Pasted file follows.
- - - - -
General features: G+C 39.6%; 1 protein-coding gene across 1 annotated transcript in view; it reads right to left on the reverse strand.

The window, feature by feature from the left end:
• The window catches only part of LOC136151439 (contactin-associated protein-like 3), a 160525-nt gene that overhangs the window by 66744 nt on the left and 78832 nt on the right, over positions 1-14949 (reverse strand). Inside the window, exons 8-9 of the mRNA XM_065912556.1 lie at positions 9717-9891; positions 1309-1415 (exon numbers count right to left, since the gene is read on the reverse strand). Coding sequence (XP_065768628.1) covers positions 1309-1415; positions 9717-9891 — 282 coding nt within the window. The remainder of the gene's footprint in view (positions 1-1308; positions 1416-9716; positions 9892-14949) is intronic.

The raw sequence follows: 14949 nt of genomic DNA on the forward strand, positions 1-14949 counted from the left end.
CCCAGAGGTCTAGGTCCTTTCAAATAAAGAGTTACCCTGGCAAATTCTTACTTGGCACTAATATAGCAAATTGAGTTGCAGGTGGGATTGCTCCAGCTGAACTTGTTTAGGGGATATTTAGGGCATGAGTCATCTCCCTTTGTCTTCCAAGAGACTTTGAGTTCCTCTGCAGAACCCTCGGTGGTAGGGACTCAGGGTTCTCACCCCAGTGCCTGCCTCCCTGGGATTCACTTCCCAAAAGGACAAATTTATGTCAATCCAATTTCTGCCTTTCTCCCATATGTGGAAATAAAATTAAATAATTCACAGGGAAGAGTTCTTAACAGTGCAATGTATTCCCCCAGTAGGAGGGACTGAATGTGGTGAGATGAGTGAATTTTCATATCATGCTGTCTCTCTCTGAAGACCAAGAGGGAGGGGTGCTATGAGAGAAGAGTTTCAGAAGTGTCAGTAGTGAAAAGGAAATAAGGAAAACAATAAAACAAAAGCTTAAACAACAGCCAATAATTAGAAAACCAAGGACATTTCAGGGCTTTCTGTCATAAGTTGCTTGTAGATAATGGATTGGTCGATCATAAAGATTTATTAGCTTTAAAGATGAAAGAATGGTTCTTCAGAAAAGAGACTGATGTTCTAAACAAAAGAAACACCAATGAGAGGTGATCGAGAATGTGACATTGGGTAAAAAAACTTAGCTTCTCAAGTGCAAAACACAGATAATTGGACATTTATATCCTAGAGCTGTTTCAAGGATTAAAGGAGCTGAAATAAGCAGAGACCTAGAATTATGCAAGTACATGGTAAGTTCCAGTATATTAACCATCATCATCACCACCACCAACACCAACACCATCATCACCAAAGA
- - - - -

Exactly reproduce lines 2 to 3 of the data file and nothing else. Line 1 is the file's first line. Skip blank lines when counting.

The window, feature by feature from the left end:
• The window catches only part of LOC136151439 (contactin-associated protein-like 3), a 160525-nt gene that overhangs the window by 66744 nt on the left and 78832 nt on the right, over positions 1-14949 (reverse strand). Inside the window, exons 8-9 of the mRNA XM_065912556.1 lie at positions 9717-9891; positions 1309-1415 (exon numbers count right to left, since the gene is read on the reverse strand). Coding sequence (XP_065768628.1) covers positions 1309-1415; positions 9717-9891 — 282 coding nt within the window. The remainder of the gene's footprint in view (positions 1-1308; positions 1416-9716; positions 9892-14949) is intronic.